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New martial arts dojo brings ‘the gentle way’ to Rexburg area

Video: A look at Mamoru Martial Arts Photo: YouBin Park tries to attack Michael Butler with a leg attack. In the background, Jose Torrillo demonstrates ‘ukemi,’ a falling technique that safely protects the head from injury in judo, Brazilian jiujitsu and karate. | Courtesy Mamoru Martial Arts
REXBURG — Mamoru Martial Arts is opening a second location in Rexburg and its third in the area. Beginning on Jan. 19, the dojo will offer judo, Brazilian jiujitsu, self-defense and karate classes in the Rexburg Arts Center.
Mamoru already holds classes in a Rexburg home and the Farnsworth Middle School wrestling area in Rigby.
Alex Greenfield started Mamoru Martial Arts in 2021. He had been doing judo for about 35 years and began teaching classes on a hunch.
“I just had a sense that this was something to start here,” Greenfield told EastIdahoNews.com.
The dojo’s slogan is “Change your kid’s life. Change your life.” In two short years, he has watched martial arts change the lives of individuals and families alike.
“A lot of families call me and say, ‘I have been recommended to try martial arts,’ or ‘I’m wondering if I should try martial arts because my child has ADHD because my child is having difficulty in school.’”

Alex Greenfield stands between siblings Kaoru and Azusa Matsumura, both of whom took home medals at the recent Idaho State University judo tournament. | Courtesy Mamoru Martial Arts
Greenfield said kids who struggle with school, focus or relationships with family come into classes and can “just blossom.” As a special education educator, he is passionate about helping these kids improve their concentration and focus — he wants them to succeed.
Mamoru Martial Arts provides three classes under the guidance of Greenfield, Professor Ned Sands and Ryan Christenson, who offer a learning experience where participants, both young and adult, can hone valuable skills and develop physical well-being.
In Brazilian jiujitsu, Sands teaches students unique self-defense strategies and control techniques. Sands is a former Navy officer and also the founder, owner and head instructor at Impact Jiu Jitsu in Portland, Oregon. This sport offers a great way to improve cardio fitness, agility and coordination.
Karate classes underscore the importance of balance through using one’s entire body. Greenfield and fellow instructor Christenson emphasize traditional kicking, punching, kata (or form) and blocking. Students who are ready and interested can also participate in sparring.
Judo means “the gentle way,” but it may not look gentle, Greenfield said. The sport has been compared to folding clothes with someone still in them. The philosophy behind judo is maximum efficiency, minimum effort and mutual benefit and welfare to all.
Jiujitsu is gaining popularity right now, but Greenfield recommends judo for beginner martial arts students.

Father and son duo, Sam and Eben Edwards (age 6), have their medals — and hearts — intertwined. Both medaled at a recent Judo tournament in Salt Lake City, where the team practiced with Olympic Athlete Flor Velazquez. | Courtesy Mamoru Martial Arts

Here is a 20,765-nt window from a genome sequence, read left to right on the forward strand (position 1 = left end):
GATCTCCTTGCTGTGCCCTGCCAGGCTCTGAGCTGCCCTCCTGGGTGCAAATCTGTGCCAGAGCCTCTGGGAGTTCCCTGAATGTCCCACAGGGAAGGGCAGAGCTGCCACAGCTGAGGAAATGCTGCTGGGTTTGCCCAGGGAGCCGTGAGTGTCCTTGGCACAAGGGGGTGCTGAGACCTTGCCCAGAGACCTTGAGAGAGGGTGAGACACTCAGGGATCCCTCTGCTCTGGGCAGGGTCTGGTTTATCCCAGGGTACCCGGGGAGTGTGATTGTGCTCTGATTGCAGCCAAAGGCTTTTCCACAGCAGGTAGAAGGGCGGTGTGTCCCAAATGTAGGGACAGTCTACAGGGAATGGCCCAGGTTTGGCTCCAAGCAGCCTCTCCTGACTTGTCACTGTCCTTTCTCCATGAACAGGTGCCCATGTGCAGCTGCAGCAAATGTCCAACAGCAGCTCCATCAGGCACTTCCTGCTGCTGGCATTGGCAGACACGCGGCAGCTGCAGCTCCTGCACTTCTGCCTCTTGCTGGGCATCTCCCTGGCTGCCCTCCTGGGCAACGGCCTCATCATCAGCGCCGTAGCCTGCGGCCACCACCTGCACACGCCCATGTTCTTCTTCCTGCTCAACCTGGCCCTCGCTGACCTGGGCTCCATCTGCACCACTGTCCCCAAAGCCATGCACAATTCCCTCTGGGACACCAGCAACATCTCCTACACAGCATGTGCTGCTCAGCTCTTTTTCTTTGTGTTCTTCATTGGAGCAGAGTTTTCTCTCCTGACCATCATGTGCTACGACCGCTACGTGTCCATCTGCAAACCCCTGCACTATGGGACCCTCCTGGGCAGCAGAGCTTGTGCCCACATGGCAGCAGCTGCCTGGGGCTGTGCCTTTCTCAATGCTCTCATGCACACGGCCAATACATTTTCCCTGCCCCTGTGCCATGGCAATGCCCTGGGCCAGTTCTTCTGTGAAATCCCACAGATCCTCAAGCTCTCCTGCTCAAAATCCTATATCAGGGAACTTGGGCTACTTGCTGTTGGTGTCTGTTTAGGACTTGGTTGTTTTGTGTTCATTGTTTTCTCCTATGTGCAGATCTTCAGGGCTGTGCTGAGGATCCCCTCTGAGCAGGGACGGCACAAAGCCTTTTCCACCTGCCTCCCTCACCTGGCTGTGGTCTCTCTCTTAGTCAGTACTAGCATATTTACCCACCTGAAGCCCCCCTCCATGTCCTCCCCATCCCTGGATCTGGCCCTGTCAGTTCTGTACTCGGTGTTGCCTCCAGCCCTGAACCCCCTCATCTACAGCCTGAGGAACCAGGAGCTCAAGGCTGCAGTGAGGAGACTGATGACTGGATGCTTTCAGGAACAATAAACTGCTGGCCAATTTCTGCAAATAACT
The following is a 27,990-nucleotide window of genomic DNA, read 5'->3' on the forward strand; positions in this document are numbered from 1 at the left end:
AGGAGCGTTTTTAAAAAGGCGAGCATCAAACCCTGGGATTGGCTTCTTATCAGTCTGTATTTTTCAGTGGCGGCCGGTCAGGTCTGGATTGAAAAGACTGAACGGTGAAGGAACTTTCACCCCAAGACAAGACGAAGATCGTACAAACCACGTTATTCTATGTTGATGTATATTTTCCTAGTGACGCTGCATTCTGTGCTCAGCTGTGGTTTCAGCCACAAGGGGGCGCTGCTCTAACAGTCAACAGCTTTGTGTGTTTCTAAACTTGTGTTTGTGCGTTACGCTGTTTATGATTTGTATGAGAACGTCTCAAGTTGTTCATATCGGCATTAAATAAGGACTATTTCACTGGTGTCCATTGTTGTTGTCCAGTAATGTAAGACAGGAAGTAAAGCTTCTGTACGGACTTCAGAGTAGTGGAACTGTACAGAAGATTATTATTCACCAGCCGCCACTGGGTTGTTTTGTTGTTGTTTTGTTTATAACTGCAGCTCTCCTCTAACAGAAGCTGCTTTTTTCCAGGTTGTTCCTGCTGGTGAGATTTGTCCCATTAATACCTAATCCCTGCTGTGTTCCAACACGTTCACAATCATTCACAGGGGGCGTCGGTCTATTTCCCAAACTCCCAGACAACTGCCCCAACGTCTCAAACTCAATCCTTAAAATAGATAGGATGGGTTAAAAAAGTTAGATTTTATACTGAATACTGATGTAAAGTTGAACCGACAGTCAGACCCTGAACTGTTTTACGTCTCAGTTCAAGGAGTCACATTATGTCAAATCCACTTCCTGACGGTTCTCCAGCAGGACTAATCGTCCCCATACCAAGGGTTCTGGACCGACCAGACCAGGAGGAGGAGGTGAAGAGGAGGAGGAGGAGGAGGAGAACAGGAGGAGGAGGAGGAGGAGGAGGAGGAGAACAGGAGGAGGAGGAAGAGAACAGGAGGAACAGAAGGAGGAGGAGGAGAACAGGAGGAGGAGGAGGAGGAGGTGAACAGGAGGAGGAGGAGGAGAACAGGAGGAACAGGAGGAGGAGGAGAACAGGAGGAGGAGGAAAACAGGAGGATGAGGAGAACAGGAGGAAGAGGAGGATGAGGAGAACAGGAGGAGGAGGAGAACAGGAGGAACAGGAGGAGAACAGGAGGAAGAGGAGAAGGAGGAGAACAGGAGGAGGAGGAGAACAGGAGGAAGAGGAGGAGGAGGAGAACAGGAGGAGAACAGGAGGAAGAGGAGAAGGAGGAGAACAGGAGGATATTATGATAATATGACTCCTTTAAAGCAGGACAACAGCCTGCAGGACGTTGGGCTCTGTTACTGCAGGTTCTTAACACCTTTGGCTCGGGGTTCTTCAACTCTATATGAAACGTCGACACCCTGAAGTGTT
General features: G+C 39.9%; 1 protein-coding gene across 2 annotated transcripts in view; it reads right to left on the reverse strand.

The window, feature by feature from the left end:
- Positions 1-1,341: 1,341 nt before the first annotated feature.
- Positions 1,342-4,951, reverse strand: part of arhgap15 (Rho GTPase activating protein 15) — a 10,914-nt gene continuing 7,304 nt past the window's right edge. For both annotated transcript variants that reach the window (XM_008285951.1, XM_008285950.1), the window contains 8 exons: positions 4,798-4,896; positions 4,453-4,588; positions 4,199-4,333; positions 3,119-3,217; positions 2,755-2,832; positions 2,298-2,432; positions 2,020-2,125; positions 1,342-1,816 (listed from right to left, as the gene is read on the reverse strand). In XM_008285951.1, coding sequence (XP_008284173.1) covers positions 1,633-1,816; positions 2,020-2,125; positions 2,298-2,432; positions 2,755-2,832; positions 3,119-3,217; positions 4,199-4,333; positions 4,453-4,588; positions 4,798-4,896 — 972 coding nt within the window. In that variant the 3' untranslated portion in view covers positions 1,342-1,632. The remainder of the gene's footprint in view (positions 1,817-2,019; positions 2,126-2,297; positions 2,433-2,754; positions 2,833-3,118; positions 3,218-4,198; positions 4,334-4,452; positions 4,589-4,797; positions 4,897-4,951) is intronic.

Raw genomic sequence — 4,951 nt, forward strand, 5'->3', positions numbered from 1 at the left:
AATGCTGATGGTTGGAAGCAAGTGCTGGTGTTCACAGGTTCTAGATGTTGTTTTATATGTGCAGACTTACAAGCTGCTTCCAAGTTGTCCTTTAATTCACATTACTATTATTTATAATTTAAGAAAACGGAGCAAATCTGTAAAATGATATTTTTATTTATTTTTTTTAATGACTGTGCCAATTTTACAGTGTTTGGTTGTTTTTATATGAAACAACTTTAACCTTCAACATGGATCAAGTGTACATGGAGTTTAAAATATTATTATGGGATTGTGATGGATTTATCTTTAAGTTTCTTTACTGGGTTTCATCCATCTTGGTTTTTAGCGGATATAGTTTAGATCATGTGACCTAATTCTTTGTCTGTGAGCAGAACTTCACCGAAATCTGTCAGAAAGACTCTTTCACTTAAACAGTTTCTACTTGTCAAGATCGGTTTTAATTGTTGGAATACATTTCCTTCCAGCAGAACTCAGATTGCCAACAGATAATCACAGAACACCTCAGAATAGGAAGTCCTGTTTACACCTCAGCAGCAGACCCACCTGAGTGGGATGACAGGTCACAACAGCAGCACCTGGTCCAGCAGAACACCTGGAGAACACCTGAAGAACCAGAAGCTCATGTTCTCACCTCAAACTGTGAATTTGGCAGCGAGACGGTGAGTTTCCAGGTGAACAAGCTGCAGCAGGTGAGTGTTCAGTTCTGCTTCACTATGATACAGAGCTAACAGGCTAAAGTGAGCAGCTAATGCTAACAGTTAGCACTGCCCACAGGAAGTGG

“Jiujitsu focuses more on the ground, whereas the judo focus is more standing up,” he said. “So, for that reason … I would say that judo is a better sport for kids to get into because of its focus of standing up.”
Mastering judo, he added, naturally leads up to learning jiujitsu.
Although students learn skills that could “potentially be used to hurt somebody,” Greenfield said the last thing he wants to hear is that one of his students used their skills in a fight.
“We’re teaching how to be peaceful warriors; how to be warrior poets, too,” he said. “We’re trying to teach these kids how to be wiser.”
And classes aren’t just for kids. Adults can benefit from martial arts too.
“It’s kind of like the best weightlifting you could ever ask for because we’re twisting and talking and turning in ways that the human frame is meant to do,” Greenfield said. “It’s incredibly dynamic.”
The dojo is running a New Year’s resolution sale: $50 monthly for unlimited classes. Greenfield stated he is trying to keep prices low so he and his fellow instructors can help as many people as possible. He wants to keep the dojo accessible to everyone who wants to participate.

Below front row left to right, jiujitsu yellow-belt brothers Ben and Josh Metzger; behind, from left to right, Arizona Carlos Perez, Kaoru Matsumura and Karlee Alba. | Courtesy Mamoru Martial Arts
Mamoru Martial Arts will hold its grand opening at the new dojo, 155 East 2nd North, Rexburg, on Friday, Jan. 19, in the Rexburg Arts Center.
“It’s going to be a party all day,” Greenfield said.
The dojo will award scholarships to 10 Brigham Young University-Idaho students as part of their grand opening celebration. Greenfield is an adjunct professor at the university and hopes to allow some students to participate.
“I know college students don’t always have funds,” Greenfield said.
There will be music by a DJ all day on Jan. 19, he said. The music will continue into the evening. There will also be fitness activities for adults and games for kids. Greenfield recommends wearing something comfortable.
To learn more about Mamoru Martial Arts, or to sign up for a class, visit its website or Facebook page. You may also call (208) 557-3207.
The post New martial arts dojo brings ‘the gentle way’ to Rexburg area appeared first on East Idaho News.
Source: eastidahonews.com

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